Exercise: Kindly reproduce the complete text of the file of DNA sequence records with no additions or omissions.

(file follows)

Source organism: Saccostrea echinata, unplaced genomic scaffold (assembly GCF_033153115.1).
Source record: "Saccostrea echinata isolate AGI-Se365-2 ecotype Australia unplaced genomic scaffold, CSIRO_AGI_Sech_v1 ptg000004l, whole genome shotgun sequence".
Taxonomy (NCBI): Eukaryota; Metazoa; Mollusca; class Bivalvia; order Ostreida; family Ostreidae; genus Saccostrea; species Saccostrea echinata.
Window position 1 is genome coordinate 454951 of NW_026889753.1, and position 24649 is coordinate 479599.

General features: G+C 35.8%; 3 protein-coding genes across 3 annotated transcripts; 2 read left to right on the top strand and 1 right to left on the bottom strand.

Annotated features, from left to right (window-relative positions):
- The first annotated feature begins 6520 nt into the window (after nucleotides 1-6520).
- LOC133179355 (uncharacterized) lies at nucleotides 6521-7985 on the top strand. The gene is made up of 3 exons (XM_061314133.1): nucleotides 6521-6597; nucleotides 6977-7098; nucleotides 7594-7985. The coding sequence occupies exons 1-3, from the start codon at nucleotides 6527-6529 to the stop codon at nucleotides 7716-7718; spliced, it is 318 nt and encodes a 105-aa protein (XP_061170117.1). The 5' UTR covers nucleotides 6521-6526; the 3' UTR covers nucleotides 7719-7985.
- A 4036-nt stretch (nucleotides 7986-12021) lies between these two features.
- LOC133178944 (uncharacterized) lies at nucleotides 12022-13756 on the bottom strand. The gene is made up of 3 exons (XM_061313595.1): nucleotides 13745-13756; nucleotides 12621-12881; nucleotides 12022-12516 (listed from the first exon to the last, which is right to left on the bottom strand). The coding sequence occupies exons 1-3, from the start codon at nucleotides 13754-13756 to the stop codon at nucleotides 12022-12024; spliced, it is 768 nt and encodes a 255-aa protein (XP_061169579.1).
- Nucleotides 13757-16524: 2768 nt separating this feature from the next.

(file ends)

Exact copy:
Source organism: Saccostrea echinata, unplaced genomic scaffold (assembly GCF_033153115.1).
Source record: "Saccostrea echinata isolate AGI-Se365-2 ecotype Australia unplaced genomic scaffold, CSIRO_AGI_Sech_v1 ptg000004l, whole genome shotgun sequence".
Taxonomy (NCBI): Eukaryota; Metazoa; Mollusca; class Bivalvia; order Ostreida; family Ostreidae; genus Saccostrea; species Saccostrea echinata.
Window position 1 is genome coordinate 454951 of NW_026889753.1, and position 24649 is coordinate 479599.

General features: G+C 35.8%; 3 protein-coding genes across 3 annotated transcripts; 2 read left to right on the top strand and 1 right to left on the bottom strand.

Annotated features, from left to right (window-relative positions):
- The first annotated feature begins 6520 nt into the window (after nucleotides 1-6520).
- LOC133179355 (uncharacterized) lies at nucleotides 6521-7985 on the top strand. The gene is made up of 3 exons (XM_061314133.1): nucleotides 6521-6597; nucleotides 6977-7098; nucleotides 7594-7985. The coding sequence occupies exons 1-3, from the start codon at nucleotides 6527-6529 to the stop codon at nucleotides 7716-7718; spliced, it is 318 nt and encodes a 105-aa protein (XP_061170117.1). The 5' UTR covers nucleotides 6521-6526; the 3' UTR covers nucleotides 7719-7985.
- A 4036-nt stretch (nucleotides 7986-12021) lies between these two features.
- LOC133178944 (uncharacterized) lies at nucleotides 12022-13756 on the bottom strand. The gene is made up of 3 exons (XM_061313595.1): nucleotides 13745-13756; nucleotides 12621-12881; nucleotides 12022-12516 (listed from the first exon to the last, which is right to left on the bottom strand). The coding sequence occupies exons 1-3, from the start codon at nucleotides 13754-13756 to the stop codon at nucleotides 12022-12024; spliced, it is 768 nt and encodes a 255-aa protein (XP_061169579.1).
- Nucleotides 13757-16524: 2768 nt separating this feature from the next.